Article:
Steven Spielberg was expecting something “weird and melodic.” Maybe eerie. Other worldly.
Instead, John Williams sat down at the piano in his studio and with two fingers played Mr. Spielberg two bass notes: E-F-E-F-E-F.
Sometimes softer. Sometimes louder.
Mr. Spielberg was not without hesitation. Actually, he outright laughed. Mr. Williams had a terrific sense of humor. The composer was putting the director on. This was a big, complicated movie being scored here.
But the composer wasn’t putting anyone on. He was serious about this score idea. The repeated bass notes were “so simple, insistent and driving,” he believed, that they seem “unstoppable.”
He played it a couple more times for Mr. Spielberg. Okay, the director finally said, let’s try it.
It took Mr. Williams two months to write the whole 50-minute score for Jaws. On average, he says, it takes him one day to write one minute of music.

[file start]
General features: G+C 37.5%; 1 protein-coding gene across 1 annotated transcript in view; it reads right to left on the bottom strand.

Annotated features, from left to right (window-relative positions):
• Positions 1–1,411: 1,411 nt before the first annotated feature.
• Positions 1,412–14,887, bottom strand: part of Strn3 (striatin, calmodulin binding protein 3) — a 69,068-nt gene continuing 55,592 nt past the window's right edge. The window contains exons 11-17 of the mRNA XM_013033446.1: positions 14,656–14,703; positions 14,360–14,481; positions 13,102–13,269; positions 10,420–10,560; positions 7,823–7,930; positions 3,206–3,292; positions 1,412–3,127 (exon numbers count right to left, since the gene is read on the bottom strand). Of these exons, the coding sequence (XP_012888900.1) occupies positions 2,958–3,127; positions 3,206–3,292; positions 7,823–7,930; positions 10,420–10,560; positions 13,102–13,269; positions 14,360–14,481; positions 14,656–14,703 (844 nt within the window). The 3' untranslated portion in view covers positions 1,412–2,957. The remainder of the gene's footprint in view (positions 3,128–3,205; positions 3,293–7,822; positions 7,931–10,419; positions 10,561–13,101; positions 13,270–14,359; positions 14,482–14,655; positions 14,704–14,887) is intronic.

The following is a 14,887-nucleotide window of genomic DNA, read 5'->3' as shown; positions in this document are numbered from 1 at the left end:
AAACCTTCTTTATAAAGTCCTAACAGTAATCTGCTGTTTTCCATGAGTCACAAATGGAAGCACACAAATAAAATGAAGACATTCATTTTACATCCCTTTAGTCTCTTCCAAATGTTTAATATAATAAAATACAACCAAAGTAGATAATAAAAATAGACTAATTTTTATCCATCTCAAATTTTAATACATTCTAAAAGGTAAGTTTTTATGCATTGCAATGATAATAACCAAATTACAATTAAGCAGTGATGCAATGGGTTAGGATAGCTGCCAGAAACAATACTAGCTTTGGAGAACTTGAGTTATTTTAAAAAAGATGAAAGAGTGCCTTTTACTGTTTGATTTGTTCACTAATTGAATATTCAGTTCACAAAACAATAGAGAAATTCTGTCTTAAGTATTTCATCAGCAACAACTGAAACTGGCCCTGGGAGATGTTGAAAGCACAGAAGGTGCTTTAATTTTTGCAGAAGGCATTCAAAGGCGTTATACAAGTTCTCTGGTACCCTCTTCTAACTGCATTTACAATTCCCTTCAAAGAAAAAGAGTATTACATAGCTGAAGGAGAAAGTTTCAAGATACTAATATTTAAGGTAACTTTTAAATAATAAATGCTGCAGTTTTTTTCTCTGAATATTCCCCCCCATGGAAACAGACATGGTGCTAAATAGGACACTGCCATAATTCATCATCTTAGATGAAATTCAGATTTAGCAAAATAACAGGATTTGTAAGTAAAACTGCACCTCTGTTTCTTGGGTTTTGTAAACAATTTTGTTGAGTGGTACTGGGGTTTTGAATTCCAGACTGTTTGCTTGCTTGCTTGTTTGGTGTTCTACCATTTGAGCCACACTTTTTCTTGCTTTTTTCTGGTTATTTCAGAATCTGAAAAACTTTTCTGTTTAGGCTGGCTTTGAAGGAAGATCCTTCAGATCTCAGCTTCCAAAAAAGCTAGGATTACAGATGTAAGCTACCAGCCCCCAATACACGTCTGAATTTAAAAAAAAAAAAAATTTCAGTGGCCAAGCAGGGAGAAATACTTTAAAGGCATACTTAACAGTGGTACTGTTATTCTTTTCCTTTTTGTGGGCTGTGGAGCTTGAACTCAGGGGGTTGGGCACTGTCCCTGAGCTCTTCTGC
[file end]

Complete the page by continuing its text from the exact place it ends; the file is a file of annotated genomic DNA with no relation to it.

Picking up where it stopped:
The score was played by a 73-piece orchestra. But those two notes – E-F-E-F-E-F, what they called the ‘shark motif’ – were played by just 19 instruments: Eight cellos, four trombones, six basses, one tuba.
The music was responsible for half of Jaws‘ success, Mr. Spielberg would later say without hesitation.
And it wasn’t weird or melodic. Or big or complicated. It was just two unstoppable bass notes. What Mr. Williams “thought was the most powerful thing, which is to say the simplest.”
Mr. Williams’ powerful E-F-E-F-E-F thing won a Golden Globe and an Academy Award and a Grammy.
“Like most ideas,” the composer says, the simplest are “often the most compelling.”